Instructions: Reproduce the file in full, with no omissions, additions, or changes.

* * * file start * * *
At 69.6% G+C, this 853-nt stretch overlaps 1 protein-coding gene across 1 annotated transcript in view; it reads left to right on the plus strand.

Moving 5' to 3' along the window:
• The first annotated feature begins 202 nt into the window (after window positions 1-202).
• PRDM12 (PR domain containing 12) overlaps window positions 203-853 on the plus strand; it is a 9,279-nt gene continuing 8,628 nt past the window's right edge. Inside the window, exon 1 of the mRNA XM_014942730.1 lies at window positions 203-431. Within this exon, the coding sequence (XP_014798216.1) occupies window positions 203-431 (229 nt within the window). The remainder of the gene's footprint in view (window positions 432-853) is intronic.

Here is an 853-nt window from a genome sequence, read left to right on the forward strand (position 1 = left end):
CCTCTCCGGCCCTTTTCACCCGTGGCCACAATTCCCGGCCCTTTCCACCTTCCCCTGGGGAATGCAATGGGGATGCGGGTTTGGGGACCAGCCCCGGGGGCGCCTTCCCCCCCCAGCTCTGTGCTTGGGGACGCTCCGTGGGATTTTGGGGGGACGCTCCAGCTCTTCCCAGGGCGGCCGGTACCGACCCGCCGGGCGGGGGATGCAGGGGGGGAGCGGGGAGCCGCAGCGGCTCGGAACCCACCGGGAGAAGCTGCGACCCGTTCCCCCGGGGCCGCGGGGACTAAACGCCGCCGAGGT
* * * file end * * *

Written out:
At 69.6% G+C, this 853-nt stretch overlaps 1 protein-coding gene across 1 annotated transcript in view; it reads left to right on the plus strand.

Moving 5' to 3' along the window:
• The first annotated feature begins 202 nt into the window (after window positions 1-202).
• PRDM12 (PR domain containing 12) overlaps window positions 203-853 on the plus strand; it is a 9,279-nt gene continuing 8,628 nt past the window's right edge. Inside the window, exon 1 of the mRNA XM_014942730.1 lies at window positions 203-431. Within this exon, the coding sequence (XP_014798216.1) occupies window positions 203-431 (229 nt within the window). The remainder of the gene's footprint in view (window positions 432-853) is intronic.

Here is an 853-nt window from a genome sequence, read left to right on the forward strand (position 1 = left end):
CCTCTCCGGCCCTTTTCACCCGTGGCCACAATTCCCGGCCCTTTCCACCTTCCCCTGGGGAATGCAATGGGGATGCGGGTTTGGGGACCAGCCCCGGGGGCGCCTTCCCCCCCCAGCTCTGTGCTTGGGGACGCTCCGTGGGATTTTGGGGGGACGCTCCAGCTCTTCCCAGGGCGGCCGGTACCGACCCGCCGGGCGGGGGATGCAGGGGGGGAGCGGGGAGCCGCAGCGGCTCGGAACCCACCGGGAGAAGCTGCGACCCGTTCCCCCGGGGCCGCGGGGACTAAACGCCGCCGAGGT